512th Fighter Squadron Modelers' Page

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This page is intended as a resource for modelers who are attempting to accurately represent the aircraft or scenes from 512th Fighter Squadron WWII history.  Click on the image of the cover of any book to link to a web page containing all the pages of that book.

I have been building models of 512th Fighter Squadron aircraft since I was 10 years old, but the release in recent years of high-quality color photos of this unit during World War II, especially while they were at Airfield Y-29, Asch, Belgium, has been a revelation to me.  I had always imagined 512th P-47s as pristine, polished-metal prima-donnas, not the battered, patched-together kick-boxers that slugged it out with the Luftwaffe fighter defenses and the Wermacht flak batteries every day.  I now appreciate the tremendous courage and fortitude it took for those men to strap on a Thunderbolt each day and go after another Tiger tank or 88 mm AAA gun or railroad boxcar full of ammunition. 

I have started a project to build a diorama to capture the mood and feel of that time and place.  I invite other modelers to join me.  The 512th Fighter Squadron was by no means the only unit participating in this epic battle, but it was my father's unit and the color photos available are by far the best I have found at conveying the details of the situation.  Those photos make it possible to very accurately depict not only the aircraft but the setting; the muddy, temporary landing field at Y-29.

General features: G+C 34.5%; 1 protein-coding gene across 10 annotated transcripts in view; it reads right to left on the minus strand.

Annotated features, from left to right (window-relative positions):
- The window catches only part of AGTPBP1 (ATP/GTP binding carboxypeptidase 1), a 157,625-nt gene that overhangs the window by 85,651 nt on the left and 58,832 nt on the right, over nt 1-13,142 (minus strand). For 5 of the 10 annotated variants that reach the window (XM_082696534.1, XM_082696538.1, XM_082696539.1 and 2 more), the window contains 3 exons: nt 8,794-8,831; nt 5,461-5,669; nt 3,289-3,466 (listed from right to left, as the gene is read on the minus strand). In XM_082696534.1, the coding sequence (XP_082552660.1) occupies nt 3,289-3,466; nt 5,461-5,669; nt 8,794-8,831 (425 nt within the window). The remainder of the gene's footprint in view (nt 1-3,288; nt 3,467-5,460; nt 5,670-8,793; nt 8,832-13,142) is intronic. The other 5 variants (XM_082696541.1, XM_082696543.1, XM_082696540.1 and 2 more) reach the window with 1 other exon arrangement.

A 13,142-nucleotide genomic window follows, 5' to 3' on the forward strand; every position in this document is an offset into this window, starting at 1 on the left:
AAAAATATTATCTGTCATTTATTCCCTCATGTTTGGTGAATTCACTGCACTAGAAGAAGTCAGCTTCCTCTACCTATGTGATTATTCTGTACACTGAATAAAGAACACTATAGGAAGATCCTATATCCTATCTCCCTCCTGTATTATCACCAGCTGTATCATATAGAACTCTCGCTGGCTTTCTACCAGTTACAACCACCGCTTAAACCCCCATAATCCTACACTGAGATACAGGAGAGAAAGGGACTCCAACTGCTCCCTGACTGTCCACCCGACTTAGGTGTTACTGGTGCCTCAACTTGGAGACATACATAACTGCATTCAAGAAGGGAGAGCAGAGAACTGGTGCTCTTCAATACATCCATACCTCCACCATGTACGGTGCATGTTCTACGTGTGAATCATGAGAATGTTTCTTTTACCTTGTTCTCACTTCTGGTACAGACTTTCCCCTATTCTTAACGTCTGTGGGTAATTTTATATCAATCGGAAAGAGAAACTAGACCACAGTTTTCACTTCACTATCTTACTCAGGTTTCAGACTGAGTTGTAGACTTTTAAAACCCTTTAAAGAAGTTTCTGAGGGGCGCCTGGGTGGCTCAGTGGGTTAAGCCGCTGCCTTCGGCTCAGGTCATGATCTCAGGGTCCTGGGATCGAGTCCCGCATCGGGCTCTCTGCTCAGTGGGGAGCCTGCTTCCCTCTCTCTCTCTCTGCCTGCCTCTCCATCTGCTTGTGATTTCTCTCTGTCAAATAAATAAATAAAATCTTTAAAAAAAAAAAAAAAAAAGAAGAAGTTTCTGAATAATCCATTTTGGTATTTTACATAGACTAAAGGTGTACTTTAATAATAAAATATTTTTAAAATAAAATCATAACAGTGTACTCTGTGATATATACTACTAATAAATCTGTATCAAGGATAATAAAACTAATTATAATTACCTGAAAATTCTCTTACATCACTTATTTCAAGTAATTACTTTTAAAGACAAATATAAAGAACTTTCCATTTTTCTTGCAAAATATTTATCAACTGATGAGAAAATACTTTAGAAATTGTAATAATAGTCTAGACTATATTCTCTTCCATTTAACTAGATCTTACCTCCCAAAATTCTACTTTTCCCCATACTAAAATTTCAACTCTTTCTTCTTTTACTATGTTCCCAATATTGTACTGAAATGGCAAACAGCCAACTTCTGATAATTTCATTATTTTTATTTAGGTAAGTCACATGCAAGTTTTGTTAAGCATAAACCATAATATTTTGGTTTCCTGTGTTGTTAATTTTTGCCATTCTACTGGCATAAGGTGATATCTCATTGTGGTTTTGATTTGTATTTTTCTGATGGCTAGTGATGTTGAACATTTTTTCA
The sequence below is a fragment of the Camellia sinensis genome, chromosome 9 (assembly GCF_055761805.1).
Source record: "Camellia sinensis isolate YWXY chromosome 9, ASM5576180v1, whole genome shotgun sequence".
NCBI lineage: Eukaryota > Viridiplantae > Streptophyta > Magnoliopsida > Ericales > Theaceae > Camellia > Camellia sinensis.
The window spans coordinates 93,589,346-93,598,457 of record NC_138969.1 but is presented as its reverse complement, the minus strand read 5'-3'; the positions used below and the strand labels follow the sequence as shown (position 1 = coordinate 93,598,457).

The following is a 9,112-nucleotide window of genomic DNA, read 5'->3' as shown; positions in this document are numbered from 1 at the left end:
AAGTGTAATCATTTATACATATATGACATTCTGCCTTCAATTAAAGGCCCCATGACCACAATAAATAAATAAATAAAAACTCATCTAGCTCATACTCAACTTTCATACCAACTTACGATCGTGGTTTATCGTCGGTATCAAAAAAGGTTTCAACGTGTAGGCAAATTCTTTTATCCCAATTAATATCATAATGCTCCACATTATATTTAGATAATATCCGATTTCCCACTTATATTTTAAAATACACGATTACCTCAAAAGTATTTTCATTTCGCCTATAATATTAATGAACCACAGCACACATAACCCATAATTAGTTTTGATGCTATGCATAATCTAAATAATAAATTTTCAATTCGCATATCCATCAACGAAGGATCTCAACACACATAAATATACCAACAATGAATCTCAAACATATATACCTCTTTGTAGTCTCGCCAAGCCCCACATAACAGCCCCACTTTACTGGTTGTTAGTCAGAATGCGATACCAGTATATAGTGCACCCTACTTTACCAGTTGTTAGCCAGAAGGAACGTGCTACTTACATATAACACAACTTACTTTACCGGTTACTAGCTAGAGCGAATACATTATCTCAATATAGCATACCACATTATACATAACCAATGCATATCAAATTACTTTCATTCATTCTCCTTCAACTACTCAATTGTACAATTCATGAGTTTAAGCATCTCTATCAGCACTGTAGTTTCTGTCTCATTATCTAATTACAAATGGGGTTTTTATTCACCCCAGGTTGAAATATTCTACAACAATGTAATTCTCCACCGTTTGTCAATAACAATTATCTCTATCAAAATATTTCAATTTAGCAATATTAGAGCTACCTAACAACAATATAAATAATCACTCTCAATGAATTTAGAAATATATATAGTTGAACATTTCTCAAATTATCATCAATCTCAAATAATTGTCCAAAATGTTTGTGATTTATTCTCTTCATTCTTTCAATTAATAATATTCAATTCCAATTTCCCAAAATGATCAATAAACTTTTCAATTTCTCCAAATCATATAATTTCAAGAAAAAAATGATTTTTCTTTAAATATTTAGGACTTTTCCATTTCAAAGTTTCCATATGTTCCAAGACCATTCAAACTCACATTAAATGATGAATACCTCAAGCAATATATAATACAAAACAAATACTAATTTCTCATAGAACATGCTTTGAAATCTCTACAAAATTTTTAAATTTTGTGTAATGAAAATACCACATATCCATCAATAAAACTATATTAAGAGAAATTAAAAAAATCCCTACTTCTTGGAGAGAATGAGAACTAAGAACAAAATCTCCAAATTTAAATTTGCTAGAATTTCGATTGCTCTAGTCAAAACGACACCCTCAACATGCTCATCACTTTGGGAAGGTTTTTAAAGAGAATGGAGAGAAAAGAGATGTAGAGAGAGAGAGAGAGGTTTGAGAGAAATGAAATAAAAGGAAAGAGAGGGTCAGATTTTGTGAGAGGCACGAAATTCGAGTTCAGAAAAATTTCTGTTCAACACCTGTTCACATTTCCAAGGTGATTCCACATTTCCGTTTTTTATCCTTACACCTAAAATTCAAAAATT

This page also has links to documentation I have assembled on the details of 512th P-47 markings and the decals and kits available to modelers.  The purpose of these reports is to enable modelers to more accurately depict what really happened.  I do this to honor the men of the 512th by giving more people an appreciation for what they accomplished.

A picture submitted by Dan Cunningham, son of William Cunningham, has inspired me to plan another diorama.  The photo shows 2Lt William Cunningham sitting in 42-26860 L3-O at A-80 Mourmelon-le-Grand around Thanksgiving time in 1944.  But the point in time I want to model is just a little later, during the Battle of the Bulge, when the entire 406th Fighter Group had only 12 P-47s serviceable and ground crews were scrambling to repair battle damage on dozens of airplanes.  Additional inspiration for the diorama comes from the photos on view at the 406th Fighter Group display at the Pima Air and Space Museum showing 44-32749 L3-N getting an olive-drab replacement horizontal tail.  The challenge for the diorama involves taking the frozen mud of Cunningham's photo and covering it with a blanket of snow.



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